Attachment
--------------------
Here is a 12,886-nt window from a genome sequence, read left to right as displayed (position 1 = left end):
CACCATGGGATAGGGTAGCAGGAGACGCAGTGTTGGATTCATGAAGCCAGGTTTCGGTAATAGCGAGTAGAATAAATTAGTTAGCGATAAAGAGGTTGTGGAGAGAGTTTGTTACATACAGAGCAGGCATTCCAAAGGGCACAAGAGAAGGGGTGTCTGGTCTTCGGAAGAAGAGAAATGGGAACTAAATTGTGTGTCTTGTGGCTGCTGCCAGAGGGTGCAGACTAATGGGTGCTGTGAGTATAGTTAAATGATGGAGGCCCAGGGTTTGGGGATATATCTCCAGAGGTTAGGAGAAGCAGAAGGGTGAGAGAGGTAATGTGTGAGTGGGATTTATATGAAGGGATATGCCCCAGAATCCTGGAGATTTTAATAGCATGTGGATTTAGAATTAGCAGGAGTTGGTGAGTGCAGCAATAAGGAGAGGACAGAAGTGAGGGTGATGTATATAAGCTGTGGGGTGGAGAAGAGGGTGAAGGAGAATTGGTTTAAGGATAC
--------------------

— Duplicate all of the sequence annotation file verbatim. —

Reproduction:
Here is a 12,886-nt window from a genome sequence, read left to right as displayed (position 1 = left end):
CACCATGGGATAGGGTAGCAGGAGACGCAGTGTTGGATTCATGAAGCCAGGTTTCGGTAATAGCGAGTAGAATAAATTAGTTAGCGATAAAGAGGTTGTGGAGAGAGTTTGTTACATACAGAGCAGGCATTCCAAAGGGCACAAGAGAAGGGGTGTCTGGTCTTCGGAAGAAGAGAAATGGGAACTAAATTGTGTGTCTTGTGGCTGCTGCCAGAGGGTGCAGACTAATGGGTGCTGTGAGTATAGTTAAATGATGGAGGCCCAGGGTTTGGGGATATATCTCCAGAGGTTAGGAGAAGCAGAAGGGTGAGAGAGGTAATGTGTGAGTGGGATTTATATGAAGGGATATGCCCCAGAATCCTGGAGATTTTAATAGCATGTGGATTTAGAATTAGCAGGAGTTGGTGAGTGCAGCAATAAGGAGAGGACAGAAGTGAGGGTGATGTATATAAGCTGTGGGGTGGAGAAGAGGGTGAAGGAGAATTGGTTTAAGGATAC